Arcade Fire adopted a more muscular sound in concert at the Schottenstein Center on Tuesday.

Arcade Fire performed at the Schottenstein Center on Tuesday

The Schottenstein Center concourse could have passed for the lobby of a Marriott Hotel on New Year's Eve when the Arcade Fire breezed into town for a Tuesday concert.

For this arena tour, the sprawling Canadian collective asked fans to dress in formal attire, and a large portion of the audience embraced the suggestion. College-aged gentlemen walked the halls in bowties and suit coats, and women donned cocktail dresses and towering, uncomfortable-looking heels. Still others arrived in more elaborate costumes, decked out in feathery jackets adorned with angel's wings, face paint and, in one instance, a full body catsuit and spiky wig that made the attendee look like Dr. Suess' Thing One (or, possibly, Thing Two).

In a recent interview, band member Will Butler (brother of frontman Win Butler) said the wardrobe request was designed to help foster a sense of community in the outsized arena setting - not that the crew needed any assistance. Indeed, perhaps the most striking thing about the band's appearance here was how easily it transitioned into the large space, beefing up everything from its lineup (there were anywhere from eight to a dozen musicians onstage at a given time) to its sound, which was far more muscular here than on record, particularly on those tracks performed off last year's Reflektor.

This was a pleasant surprise, considering in recorded form many of the songs on Reflektor, which clocks in at nearly 86 minutes, come across as bloated, ponderous and, at times, detached, with Win Butler and Co. so intent on motivating the brain (the lyrics are rooted in Kierkegaard's writings about a "reflective age") and the body (there's a heavy rhythmic element stringing together the album's 14 cuts) that they nearly forget about the heart.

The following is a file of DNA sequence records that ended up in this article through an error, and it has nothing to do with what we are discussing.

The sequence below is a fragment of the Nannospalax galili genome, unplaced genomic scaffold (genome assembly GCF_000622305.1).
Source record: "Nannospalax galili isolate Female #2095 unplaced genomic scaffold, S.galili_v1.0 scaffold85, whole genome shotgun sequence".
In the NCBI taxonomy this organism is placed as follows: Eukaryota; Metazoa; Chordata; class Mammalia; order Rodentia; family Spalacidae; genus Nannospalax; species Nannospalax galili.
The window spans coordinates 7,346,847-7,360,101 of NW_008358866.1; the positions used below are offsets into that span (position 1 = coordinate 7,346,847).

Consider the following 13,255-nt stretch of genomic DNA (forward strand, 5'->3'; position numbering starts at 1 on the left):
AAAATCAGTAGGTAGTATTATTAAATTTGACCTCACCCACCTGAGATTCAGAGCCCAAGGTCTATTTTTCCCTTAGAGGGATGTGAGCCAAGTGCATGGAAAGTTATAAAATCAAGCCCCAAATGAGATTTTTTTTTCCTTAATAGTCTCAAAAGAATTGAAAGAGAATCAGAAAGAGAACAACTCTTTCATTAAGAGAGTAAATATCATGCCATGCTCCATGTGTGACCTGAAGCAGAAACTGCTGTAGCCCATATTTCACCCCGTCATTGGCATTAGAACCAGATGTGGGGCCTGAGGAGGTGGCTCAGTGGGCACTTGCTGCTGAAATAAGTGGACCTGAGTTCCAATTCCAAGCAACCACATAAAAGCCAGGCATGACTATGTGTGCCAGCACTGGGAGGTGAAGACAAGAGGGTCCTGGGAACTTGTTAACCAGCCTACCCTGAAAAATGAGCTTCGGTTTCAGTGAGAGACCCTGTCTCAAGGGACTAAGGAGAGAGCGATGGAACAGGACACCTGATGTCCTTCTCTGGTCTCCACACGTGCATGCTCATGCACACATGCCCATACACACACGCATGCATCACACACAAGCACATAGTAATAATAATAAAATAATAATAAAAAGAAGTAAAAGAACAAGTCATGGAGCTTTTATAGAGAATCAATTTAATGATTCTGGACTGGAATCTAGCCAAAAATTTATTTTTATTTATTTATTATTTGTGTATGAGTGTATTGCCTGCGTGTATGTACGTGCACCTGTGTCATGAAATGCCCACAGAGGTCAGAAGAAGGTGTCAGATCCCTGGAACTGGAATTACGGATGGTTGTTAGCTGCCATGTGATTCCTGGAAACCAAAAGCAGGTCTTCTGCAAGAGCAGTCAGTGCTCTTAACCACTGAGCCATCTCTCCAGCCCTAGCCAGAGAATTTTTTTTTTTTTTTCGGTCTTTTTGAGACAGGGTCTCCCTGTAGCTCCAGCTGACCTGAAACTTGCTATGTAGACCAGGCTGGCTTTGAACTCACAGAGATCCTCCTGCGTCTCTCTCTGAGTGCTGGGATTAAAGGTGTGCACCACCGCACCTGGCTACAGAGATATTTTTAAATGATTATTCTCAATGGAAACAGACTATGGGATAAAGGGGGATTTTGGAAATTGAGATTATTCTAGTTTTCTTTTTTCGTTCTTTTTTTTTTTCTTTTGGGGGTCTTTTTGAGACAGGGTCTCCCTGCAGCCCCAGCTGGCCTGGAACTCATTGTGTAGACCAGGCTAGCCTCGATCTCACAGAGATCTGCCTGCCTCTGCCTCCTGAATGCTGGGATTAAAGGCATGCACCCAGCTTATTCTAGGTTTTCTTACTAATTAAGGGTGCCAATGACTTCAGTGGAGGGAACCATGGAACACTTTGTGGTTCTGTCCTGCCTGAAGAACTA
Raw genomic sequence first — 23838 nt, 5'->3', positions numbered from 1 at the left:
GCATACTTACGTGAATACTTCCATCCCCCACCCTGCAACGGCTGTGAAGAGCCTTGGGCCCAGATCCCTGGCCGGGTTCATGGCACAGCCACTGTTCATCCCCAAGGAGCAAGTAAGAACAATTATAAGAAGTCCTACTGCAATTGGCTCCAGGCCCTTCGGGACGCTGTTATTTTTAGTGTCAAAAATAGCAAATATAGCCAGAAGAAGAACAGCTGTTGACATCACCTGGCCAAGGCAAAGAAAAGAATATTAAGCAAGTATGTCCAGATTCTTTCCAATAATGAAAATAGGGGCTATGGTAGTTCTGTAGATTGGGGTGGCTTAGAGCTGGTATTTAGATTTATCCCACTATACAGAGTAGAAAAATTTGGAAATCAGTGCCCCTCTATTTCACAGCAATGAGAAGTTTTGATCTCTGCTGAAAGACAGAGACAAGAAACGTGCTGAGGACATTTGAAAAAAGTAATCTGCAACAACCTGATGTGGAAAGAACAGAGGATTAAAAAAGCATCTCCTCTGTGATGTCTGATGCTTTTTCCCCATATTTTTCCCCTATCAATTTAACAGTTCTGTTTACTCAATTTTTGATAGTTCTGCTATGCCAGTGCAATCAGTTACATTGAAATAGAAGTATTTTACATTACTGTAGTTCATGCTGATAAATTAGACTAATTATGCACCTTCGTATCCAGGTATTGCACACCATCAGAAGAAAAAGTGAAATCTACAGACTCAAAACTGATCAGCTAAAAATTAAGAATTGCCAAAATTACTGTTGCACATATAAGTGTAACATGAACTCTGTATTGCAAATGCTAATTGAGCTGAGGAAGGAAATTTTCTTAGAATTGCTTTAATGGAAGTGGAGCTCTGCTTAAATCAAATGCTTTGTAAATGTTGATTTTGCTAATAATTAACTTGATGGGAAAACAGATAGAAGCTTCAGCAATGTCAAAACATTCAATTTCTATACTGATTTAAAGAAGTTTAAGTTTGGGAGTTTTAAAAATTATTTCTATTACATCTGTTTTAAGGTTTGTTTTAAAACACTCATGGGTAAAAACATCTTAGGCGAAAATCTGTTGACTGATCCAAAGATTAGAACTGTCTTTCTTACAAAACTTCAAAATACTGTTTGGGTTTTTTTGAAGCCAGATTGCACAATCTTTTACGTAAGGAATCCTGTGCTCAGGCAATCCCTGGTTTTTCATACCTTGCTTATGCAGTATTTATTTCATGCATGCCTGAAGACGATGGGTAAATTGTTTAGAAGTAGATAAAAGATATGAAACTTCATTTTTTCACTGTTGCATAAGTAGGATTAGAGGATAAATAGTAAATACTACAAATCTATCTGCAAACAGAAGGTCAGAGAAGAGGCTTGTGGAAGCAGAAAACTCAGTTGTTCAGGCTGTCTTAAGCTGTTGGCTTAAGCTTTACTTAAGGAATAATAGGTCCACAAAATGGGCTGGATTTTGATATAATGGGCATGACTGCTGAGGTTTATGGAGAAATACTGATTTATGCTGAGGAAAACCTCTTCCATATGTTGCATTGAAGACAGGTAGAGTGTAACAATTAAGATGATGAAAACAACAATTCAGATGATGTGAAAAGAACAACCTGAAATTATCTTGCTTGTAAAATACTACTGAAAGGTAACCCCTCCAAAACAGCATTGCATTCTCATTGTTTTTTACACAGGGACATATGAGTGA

Here, however, songs like "Reflektor" and "Flashbulb Eyes" popped, driven by a trio of percussionists who powered the music and helped conjure images of the Talking Heads jamming out at Haiti's Carnival of Flowers. "We Exist," in turn, built around a rubbery bassline that sounded as though it were on loan from Michael Jackson's "Billie Jean," while a raucous "No Cars Go" drifted from noisy rock interludes to more orchestral passages to a closing group sing-along that gradually spilled off of the stage and into the large, appreciative audience.

Though the band generally remained gymnast-limber, there were times the music stiffened. The stodgy "Joan of Arc," for one, nestled as it were after a quartet of shimmying, shimmering tunes, moved with all the grace of an old, wooden battleship. Similar rigor mortis settled into "It's Never Over (Hey Orpheus)," a meandering turn where Butler and wife Regine Chassagne chanted "It's never over" so many times it started to read as gospel truth.

Better were songs like the driving "Normal Person," where Butler, who wore a black and white bovine-print jacket in an apparent nod to the Midwest setting, delivered lines about embracing one's uniqueness as Chassagne danced like some kind of cross between Elaine Benes and an extra from Madonna's "Vogue" video, and a spirited cover of Devo's "Uncontrollable Urge." Here the frontman hurled his words from beneath a papier mache Pope Francis bobblehead mask while his bandmates locked into a punkish scrawl as raw and scrappy as could be expected from a Grammy-winning 12-piece. It was a thrilling moment on an evening filled with them, and further proof Arcade Fire has learned breaking a sweat can be every bit as rewarding as sweating that next artistic breakthrough.